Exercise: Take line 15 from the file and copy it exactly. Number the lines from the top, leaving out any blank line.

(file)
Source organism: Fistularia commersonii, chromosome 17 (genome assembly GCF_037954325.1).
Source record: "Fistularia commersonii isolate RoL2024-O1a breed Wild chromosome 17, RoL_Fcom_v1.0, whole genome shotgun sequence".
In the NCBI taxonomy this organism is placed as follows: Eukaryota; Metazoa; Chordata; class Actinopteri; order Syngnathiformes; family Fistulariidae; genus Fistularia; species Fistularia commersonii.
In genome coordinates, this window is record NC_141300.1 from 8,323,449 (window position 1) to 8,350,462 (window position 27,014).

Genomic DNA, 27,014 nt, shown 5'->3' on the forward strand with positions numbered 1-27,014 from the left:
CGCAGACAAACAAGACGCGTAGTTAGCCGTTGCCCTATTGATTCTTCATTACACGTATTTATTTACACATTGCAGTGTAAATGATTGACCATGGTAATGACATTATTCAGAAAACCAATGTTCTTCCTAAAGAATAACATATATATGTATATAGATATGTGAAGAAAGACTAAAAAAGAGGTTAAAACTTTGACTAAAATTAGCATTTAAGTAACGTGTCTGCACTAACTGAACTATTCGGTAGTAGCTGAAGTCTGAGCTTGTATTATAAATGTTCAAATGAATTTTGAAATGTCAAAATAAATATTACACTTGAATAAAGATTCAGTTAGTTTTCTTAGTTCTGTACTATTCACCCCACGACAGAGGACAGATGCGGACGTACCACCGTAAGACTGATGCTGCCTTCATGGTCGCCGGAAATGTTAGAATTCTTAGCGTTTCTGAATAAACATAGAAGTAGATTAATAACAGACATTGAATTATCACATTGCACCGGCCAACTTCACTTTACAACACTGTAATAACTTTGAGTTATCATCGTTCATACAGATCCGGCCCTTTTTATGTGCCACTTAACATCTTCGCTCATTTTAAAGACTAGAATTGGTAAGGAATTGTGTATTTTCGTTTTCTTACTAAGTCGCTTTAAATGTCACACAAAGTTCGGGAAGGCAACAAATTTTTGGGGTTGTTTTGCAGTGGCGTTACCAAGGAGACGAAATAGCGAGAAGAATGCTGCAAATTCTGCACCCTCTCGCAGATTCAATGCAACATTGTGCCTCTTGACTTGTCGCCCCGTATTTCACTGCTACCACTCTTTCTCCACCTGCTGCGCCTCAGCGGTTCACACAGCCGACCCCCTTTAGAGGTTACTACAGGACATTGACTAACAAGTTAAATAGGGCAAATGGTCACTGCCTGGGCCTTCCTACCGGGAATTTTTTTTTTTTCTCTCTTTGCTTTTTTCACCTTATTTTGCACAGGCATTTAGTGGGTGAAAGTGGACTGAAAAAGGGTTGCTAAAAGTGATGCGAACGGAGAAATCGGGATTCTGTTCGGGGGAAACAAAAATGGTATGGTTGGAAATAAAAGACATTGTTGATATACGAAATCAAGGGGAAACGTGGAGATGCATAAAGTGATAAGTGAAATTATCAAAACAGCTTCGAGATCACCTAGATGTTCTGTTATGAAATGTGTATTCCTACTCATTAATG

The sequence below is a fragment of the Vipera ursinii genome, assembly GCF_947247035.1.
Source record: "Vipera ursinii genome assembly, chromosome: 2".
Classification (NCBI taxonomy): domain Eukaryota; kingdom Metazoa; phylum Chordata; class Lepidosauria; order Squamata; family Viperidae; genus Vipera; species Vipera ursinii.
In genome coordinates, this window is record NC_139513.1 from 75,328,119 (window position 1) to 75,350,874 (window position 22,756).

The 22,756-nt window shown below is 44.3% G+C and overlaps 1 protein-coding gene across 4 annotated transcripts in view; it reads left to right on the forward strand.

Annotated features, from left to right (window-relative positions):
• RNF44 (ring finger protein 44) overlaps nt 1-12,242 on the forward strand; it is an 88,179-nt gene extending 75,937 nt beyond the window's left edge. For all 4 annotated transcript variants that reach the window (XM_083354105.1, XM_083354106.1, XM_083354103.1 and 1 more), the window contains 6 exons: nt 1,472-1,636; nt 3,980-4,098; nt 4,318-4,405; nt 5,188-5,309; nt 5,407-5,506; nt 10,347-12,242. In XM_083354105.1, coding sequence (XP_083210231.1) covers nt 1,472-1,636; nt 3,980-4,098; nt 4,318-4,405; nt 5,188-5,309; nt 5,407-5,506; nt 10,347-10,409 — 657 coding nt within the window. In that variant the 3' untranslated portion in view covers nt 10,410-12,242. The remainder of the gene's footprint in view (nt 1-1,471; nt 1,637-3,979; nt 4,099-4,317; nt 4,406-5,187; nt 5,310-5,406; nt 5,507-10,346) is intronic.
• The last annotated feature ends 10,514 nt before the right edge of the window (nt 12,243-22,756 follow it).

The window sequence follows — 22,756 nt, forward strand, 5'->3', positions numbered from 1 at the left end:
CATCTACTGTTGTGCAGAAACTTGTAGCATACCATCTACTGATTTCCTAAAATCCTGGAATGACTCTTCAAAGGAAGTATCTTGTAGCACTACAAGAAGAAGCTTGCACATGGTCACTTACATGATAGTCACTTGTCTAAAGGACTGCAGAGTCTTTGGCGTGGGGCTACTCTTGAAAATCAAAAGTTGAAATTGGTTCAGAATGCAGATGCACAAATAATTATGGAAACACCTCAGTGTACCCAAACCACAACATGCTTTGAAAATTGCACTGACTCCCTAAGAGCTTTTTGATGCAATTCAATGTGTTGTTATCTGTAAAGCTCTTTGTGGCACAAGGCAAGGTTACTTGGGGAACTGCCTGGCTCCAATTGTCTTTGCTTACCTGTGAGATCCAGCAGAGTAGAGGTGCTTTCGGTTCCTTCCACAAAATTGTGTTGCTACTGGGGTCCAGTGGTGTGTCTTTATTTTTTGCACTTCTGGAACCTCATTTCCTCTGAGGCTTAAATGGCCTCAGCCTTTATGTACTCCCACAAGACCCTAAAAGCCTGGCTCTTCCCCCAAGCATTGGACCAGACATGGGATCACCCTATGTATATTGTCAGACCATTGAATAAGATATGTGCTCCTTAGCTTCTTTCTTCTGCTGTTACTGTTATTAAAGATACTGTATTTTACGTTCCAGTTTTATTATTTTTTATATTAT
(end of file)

The window sequence follows — 22,756 nt, forward strand, 5'->3', positions numbered from 1 at the left end: